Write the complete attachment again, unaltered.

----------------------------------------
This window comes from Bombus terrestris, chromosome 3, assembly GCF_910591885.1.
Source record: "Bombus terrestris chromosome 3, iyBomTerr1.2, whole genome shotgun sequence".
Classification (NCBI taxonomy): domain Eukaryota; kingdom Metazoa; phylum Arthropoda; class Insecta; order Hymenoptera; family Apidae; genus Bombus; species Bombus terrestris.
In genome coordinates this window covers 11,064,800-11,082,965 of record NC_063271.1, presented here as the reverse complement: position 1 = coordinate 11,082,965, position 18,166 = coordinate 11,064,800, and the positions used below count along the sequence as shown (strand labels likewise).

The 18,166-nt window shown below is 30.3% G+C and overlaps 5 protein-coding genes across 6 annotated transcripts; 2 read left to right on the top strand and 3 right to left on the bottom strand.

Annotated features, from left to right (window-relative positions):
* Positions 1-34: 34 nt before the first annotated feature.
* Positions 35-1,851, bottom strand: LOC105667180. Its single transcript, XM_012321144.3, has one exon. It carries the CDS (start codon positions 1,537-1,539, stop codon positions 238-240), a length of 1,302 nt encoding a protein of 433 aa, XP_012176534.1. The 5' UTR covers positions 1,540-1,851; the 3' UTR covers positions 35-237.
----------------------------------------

This window comes from Bombus terrestris, chromosome 3, assembly GCF_910591885.1.
Source record: "Bombus terrestris chromosome 3, iyBomTerr1.2, whole genome shotgun sequence".
Classification (NCBI taxonomy): domain Eukaryota; kingdom Metazoa; phylum Arthropoda; class Insecta; order Hymenoptera; family Apidae; genus Bombus; species Bombus terrestris.
In genome coordinates this window covers 11,064,800-11,082,965 of record NC_063271.1, presented here as the reverse complement: position 1 = coordinate 11,082,965, position 18,166 = coordinate 11,064,800, and the positions used below count along the sequence as shown (strand labels likewise).

The 18,166-nt window shown below is 30.3% G+C and overlaps 5 protein-coding genes across 6 annotated transcripts; 2 read left to right on the top strand and 3 right to left on the bottom strand.

Annotated features, from left to right (window-relative positions):
* Positions 1-34: 34 nt before the first annotated feature.
* Positions 35-1,851, bottom strand: LOC105667180. Its single transcript, XM_012321144.3, has one exon. It carries the CDS (start codon positions 1,537-1,539, stop codon positions 238-240), a length of 1,302 nt encoding a protein of 433 aa, XP_012176534.1. The 5' UTR covers positions 1,540-1,851; the 3' UTR covers positions 35-237.